In December we initially had one housesit organised which was repeated a few times throughout the winter months. Then closer to Christmas came the opportunity to care for the neighbour’s cat and how could we resist caring for a cat especially one who goes by the name of “Junky”.
Our main housesit for the month was a resit. The main character was Fudge and his family who we now call friends. Surely you remember Fudge? He used to walk around the streets of Aubonne, check those moments out by reading: Neighbourhood Walks – Aubonne.
With Africa as his birthplace, a few abodes around Europe you could say he is one well-travelled dog. This makes him a very adaptable and agreeable chap to look after, and, we are very fond of him, to the point that we shall miss him.
Our time here has been what we would describe as very much “relaxed”, we enjoyed our walks around the neighbourhood, with daily strolls to the beach. It had been an ideal time to spend organising future travel. As we have a roadtrip with five days up our sleeve to get to our next housesit in France and a return one on a different road in the coming weeks.
Back to Marbella, well we are not quite in Marbella, appropriately 8 km away, which is a good thing. As precisely, where we are there are no highrise buildings and the universal language, isn’t English, with tourists, not being a regular sight.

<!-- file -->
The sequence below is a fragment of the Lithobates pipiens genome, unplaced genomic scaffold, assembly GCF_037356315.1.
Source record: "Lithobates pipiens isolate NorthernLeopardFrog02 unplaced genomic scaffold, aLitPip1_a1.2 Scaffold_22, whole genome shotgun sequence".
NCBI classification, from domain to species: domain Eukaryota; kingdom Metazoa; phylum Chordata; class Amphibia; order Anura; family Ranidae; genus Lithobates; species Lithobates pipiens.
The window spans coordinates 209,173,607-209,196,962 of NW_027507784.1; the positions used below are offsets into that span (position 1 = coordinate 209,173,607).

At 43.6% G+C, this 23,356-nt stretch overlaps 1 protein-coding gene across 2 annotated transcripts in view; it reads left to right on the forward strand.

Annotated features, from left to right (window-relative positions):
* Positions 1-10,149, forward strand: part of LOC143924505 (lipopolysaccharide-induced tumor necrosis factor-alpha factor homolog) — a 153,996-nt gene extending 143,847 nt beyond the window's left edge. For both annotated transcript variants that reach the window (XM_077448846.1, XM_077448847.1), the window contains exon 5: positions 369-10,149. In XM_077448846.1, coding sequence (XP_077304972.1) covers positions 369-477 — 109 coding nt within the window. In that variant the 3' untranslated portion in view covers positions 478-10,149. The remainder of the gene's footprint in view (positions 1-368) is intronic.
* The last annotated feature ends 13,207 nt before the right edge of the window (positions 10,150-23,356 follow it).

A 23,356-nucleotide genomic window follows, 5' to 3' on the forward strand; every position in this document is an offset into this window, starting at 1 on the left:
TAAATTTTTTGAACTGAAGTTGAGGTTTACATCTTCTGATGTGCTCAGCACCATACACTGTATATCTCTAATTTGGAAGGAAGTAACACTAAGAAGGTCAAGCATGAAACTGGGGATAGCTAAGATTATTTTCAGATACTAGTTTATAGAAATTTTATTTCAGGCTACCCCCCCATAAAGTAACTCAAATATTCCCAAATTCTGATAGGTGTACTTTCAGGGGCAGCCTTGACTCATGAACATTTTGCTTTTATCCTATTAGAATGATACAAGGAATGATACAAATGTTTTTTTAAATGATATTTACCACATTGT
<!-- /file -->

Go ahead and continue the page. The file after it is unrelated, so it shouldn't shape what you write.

Many of the houses are build quite similar, with other streets having traditional Spanish houses. What is common here, is the use of locked gates and high fences. Which is surprising for a country that has a low crime rate. Most I would say are to keep their dogs from wandering.
Fudge has a dislike for some small noisy four-legged varieties. Especially those that wait until he is near their fences. Sniffing his way, minding his own business relaxed as any dog could be, then comes that unexpected yelping, a groan is returned and we move on. By the time our equilibrium is restored, we are back to square one! Oh, those annoying yelpers says Fudge. One day, we met those yelpers on a walk, they didn’t look so scary or noisy when Fudge growled at them as we passed them by.
Every dog has its day.
In the middle of the housesit, we had our first Spanish Christmas, read more about that in this post Our first Spanish Christmas. Well, the big fat jolly man didn’t make much of an impact on this household and in fact not for many Spanish as the Feast of Epiphany is traditionally Spain’s main festive holiday, when children receive their presents brought not by Santa Claus, but by the Three Kings. While in other countries, Christmas decorations have been packed away and normal working life has resumed, in Spain the holiday spirit continues until January 6th.
On that the day we were heading on a roadtrip to France, while Spaniards are more likely to be tucking into a Roscón de Reyes, a Three Kings cake baked in a ring and decorated with candied fruit and hiding a, sometimes lucrative, surprise.
A small figurine of the baby Jesus, or a little toy for children, is typically hidden inside the dough, as is a dry fava bean. Whoever finds the trinket is crowned king or queen of the celebration, while the one who sees the bean has to buy the Roscón the following year.
We did spot one random King hightailing his way down an escalator while we were in search of a hairdresser on one of our rare “malling” days. The Squire eventually got his haircut, and we never saw that King or his cohorts again.
As both Fudge’s and Junky’s families are now home, the time has come for us to leave just as the Three Kings arrive, you know, the real ones like Santa.